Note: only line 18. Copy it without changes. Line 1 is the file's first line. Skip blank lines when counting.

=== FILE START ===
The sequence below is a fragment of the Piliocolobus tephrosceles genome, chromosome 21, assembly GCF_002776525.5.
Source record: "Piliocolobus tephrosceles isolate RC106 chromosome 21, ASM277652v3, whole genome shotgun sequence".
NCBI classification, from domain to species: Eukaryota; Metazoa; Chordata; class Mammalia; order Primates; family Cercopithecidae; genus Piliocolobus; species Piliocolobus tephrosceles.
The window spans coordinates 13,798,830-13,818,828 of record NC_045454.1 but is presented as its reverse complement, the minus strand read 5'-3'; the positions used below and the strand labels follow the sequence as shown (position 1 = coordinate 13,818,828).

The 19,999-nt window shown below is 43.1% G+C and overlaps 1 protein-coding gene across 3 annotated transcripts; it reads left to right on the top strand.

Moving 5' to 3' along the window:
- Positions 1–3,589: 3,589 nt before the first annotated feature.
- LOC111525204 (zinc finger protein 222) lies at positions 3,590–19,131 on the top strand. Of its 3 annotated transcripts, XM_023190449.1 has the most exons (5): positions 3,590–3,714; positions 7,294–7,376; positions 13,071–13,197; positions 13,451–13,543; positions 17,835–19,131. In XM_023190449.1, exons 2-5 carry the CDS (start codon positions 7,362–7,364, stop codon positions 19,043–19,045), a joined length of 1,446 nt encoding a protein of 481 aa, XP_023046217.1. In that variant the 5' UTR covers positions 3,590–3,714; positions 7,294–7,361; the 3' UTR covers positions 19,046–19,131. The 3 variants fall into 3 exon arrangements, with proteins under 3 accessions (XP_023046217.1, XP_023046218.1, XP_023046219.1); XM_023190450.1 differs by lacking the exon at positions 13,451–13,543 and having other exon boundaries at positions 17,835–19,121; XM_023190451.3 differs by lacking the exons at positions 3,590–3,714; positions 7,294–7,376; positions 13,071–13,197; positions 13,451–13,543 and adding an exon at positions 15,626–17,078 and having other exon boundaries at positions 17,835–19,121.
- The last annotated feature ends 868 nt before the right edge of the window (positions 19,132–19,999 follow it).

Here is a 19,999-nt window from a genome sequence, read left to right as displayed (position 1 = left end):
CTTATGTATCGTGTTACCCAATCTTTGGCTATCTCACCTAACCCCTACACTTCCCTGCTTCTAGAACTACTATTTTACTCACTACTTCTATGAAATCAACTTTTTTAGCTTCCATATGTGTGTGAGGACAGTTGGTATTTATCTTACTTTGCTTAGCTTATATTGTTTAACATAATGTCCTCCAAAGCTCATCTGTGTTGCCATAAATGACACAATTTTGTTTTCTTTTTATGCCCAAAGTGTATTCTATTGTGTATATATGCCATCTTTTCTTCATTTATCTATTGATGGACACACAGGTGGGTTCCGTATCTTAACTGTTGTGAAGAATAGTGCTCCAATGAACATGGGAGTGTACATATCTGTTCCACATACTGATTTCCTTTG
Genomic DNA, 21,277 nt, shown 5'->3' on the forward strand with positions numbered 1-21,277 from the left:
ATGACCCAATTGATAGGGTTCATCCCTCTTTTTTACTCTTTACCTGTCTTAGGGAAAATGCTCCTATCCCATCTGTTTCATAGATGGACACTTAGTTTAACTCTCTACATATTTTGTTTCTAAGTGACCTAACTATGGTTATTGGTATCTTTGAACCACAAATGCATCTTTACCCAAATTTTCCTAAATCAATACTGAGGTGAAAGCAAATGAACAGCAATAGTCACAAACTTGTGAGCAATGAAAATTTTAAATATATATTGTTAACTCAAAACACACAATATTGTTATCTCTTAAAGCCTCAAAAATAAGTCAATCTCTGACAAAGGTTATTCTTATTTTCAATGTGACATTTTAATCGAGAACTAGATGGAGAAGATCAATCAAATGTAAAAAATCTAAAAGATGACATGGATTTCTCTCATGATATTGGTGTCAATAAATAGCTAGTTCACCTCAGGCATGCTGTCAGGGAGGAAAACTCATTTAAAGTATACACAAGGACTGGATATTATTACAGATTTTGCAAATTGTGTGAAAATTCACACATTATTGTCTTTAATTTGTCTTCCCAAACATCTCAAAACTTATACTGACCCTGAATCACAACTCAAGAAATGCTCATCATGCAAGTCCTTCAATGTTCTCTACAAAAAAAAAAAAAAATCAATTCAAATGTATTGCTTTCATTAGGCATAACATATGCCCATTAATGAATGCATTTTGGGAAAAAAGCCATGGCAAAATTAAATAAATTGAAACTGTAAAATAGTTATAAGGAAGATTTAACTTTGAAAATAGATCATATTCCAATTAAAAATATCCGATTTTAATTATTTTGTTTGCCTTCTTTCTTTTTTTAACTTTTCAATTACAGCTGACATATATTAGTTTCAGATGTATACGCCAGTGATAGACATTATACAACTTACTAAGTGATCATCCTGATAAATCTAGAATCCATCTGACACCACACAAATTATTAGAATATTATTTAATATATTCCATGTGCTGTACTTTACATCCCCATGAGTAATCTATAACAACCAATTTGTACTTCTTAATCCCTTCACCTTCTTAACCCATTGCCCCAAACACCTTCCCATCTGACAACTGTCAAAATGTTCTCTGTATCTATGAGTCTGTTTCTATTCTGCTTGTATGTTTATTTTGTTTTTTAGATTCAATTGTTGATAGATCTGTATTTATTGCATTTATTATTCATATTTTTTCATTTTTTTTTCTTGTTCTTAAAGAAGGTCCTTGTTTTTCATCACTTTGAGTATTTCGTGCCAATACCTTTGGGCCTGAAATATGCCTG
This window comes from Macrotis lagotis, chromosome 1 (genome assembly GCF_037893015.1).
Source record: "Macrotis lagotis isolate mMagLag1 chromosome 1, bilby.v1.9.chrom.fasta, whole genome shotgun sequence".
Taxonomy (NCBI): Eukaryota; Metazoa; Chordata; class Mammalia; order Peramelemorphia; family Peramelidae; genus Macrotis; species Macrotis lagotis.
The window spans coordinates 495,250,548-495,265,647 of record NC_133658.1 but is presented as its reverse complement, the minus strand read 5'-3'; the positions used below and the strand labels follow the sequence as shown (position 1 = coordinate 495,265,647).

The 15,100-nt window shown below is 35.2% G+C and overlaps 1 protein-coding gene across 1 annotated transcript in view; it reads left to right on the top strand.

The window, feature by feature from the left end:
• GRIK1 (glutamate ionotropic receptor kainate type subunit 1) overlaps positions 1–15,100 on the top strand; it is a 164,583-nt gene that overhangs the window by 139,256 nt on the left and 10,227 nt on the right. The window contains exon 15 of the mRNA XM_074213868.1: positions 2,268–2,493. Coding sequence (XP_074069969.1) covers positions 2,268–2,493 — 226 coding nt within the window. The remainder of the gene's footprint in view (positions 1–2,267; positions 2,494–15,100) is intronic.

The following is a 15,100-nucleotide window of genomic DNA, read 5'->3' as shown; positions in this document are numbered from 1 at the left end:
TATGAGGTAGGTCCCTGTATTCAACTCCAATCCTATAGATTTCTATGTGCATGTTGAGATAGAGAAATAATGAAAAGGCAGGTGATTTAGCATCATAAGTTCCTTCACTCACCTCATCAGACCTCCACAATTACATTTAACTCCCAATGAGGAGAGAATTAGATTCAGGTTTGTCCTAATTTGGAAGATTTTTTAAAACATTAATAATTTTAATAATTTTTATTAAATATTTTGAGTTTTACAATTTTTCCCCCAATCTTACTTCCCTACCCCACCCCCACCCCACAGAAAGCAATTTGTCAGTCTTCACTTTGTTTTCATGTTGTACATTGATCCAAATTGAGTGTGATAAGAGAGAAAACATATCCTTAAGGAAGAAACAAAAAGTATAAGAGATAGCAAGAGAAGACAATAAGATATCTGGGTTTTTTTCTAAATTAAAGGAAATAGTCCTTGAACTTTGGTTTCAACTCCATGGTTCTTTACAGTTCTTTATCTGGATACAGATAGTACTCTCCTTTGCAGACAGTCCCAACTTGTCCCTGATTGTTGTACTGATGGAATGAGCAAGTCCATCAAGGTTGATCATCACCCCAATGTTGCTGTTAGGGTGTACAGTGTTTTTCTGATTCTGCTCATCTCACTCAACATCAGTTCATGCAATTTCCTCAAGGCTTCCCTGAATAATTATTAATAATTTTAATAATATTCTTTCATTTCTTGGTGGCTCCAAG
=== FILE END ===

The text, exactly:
The 15,100-nt window shown below is 35.2% G+C and overlaps 1 protein-coding gene across 1 annotated transcript in view; it reads left to right on the top strand.